Last week’s been pretty busy in Indian ad-land. WPP’s Ogilvy launched a new agency called 82.5, to “meet a key need in the creative services market for an agency that is tailored to help realise the aspirations of emerging Indian companies, entrepreneurs and brands as well as MNCs who want to ‘Indianise’ their brands and forge a connect with Indian audiences”. Interesting. But even more interesting (and intriguing) is the name of the agency. 82.5? Well, 82.5 is the longitude that defines Indian Standard Time. So, the new agency will be a creative agency that specifically caters to the Indian entrepreneurship landscape.
I don’t know how much to read into this much-hyped announcement because it seems more like the re-branding of Soho Square, a second agency that Ogilvy has had for some years and which has remained a kind of laggard, a distant country cousin to the parent brand. But if 82.5 has really been set-up to address Indian entrepreneurs and Indian start-ups, then it surely is a step in the right direction.
A similar agency, The Dining Table, was launched by Creativeland Asia’s Sajan Raj Kurup and ad film-maker Prahlad Kakkar about a year ago to cater to SMEs and FOBs (Family-Owned Businesses). Both Kurup and Kakkar got themselves a lot of media coverage at launch saying all the right things about partnering entrepreneurs and families, but I really haven’t heard of or seen much of The Dining Table in the last few months. No showcase clients, no great marketing successes, no real case studies.
Which brings me back to 82.5. ‘Positioning’ an agency is one thing; delivering value to small businesses is something else. It demands a different DNA, a different mindset, which most ad executives in large multinational agencies find very difficult to do. Small budgets, nascent businesses, insufficient resources, too much of family interference, lack of size and scale —SMEs are tough customers to have. So, it will be interesting to watch how 82.5 rises to the challenge, evolves and delivers. If it does.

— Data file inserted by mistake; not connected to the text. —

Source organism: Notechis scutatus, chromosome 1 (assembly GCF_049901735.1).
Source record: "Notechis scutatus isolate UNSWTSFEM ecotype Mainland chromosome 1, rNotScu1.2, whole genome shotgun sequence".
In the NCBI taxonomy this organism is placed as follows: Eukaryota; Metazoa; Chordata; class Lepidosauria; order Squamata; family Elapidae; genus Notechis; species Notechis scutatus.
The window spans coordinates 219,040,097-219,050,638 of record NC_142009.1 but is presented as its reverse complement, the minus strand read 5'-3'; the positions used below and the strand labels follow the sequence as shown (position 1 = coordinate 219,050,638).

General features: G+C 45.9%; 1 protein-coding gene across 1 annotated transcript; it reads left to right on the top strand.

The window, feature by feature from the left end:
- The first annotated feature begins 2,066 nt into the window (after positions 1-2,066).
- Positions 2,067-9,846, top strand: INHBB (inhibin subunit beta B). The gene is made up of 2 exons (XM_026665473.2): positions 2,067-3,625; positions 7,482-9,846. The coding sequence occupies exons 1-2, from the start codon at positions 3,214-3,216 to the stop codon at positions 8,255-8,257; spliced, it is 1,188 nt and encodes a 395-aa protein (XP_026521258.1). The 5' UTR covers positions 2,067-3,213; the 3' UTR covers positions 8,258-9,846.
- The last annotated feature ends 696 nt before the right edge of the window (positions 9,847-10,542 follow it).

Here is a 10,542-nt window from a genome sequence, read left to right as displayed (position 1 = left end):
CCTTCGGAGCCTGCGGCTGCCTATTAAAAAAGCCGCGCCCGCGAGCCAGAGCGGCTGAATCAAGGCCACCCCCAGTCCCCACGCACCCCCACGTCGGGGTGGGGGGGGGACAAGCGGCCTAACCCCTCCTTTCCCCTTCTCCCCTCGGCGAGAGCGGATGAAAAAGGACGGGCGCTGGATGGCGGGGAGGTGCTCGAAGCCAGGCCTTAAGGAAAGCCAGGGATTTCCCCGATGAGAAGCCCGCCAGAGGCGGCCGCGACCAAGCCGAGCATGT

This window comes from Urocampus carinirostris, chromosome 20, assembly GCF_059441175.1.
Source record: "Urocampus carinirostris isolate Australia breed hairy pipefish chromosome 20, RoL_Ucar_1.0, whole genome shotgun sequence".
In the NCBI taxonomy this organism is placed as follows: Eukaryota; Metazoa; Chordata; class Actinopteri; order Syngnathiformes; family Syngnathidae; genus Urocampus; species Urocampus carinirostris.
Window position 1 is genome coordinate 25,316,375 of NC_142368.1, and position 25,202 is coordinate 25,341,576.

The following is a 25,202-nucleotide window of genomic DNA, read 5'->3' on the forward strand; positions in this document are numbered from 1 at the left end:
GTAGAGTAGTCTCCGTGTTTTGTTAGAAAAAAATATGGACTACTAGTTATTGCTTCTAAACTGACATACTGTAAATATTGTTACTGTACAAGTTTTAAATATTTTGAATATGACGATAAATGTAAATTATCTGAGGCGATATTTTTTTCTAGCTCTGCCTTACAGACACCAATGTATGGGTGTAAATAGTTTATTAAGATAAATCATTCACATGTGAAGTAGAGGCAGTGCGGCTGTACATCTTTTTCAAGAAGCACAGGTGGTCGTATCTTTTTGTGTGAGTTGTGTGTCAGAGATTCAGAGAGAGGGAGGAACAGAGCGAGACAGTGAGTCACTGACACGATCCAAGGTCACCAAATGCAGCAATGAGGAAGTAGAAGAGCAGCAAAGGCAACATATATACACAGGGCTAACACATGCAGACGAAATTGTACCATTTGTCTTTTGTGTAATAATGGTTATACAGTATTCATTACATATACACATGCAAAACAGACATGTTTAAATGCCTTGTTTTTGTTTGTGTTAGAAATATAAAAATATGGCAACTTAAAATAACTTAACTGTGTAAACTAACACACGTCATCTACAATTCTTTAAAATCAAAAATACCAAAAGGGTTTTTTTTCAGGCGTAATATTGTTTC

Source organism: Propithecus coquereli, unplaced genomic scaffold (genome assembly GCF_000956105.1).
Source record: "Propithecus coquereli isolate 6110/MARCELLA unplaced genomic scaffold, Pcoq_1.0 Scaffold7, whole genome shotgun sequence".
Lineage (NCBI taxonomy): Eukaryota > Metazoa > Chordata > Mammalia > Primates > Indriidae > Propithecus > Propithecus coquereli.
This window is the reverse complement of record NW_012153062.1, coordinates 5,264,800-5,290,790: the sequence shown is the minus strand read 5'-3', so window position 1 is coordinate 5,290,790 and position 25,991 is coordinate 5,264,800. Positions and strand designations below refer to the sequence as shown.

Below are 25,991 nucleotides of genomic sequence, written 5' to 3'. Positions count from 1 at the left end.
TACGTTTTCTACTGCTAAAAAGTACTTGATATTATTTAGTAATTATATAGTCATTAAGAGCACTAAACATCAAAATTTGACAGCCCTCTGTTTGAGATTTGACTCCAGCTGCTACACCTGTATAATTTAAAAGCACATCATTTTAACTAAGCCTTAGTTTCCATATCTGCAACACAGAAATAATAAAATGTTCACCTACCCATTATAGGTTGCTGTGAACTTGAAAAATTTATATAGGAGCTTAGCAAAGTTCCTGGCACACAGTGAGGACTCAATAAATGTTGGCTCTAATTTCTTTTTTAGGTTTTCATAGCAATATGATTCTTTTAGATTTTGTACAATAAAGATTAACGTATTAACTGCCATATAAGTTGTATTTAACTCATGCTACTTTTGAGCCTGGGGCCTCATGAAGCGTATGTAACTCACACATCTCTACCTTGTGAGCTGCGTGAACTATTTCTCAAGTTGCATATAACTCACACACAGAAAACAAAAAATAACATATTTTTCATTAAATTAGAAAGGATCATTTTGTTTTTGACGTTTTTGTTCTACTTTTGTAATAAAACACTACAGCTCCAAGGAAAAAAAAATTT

Last week also saw the launch of a new identity by Bajaj Auto — edging out the three decades old Hamara Bajaj positioning, and now proclaiming itself as ‘The world’s favourite Indian’. Through a film shot across half a dozen countries or more, a new campaign conceptualised by Leo Burnett tries to convey how Bajaj is now sold in 70 countries around the world. To be honest, I didn’t know (and frankly didn’t care). But the film made me sit up. For one, it is well shot and slickly edited. Two, the journey from the Himalayas to Mount Killiminjaro, from Moscow to Mexico, and many more geographies is kind of pacey, yet seamless. Three, it is the music that is the biggest turn-on. Especially the haunting return of yeh zameen yeh aasmaan. The connect to the past. The bridge to the future.
In a strange kind of way, the Bajaj film reminded me of an old Majrooh Sutanpuri couplet, main akela hi chala tha janib-e-manzil magar, Log saath aate gaye aur karwaan banta gaya. Conquering overseas markets is not easy. Country by country, city by city. Tough, demanding, exacting. When Indian brands do retail worldwide, we just never grant them their due recognition. If Bajaj actually is sold in 70 countries, then it really is a stellar achievement, worthy of both admiration and praise. Congratulations guys!
But yes, I am not sure if Bajaj really is the world’s favourite Indian. That claim may be a bit of an exaggeration. Well, PM Narendra Modi could well lay claim to that descriptor, so could Captain Virat Kohli! Bajaj may have market presence in a large part of the globe; but it still has miles to go on many fronts. There is still much to be achieved on building brand recognition and brand preference. The company may want to compare itself with famous Japanese and European competitors, but Bajaj’s global brand stature is still work in progress. So, we are happy for Bajaj. But it has still to do much much more before earning itself the epithet.
(The writer is an advertising veteran)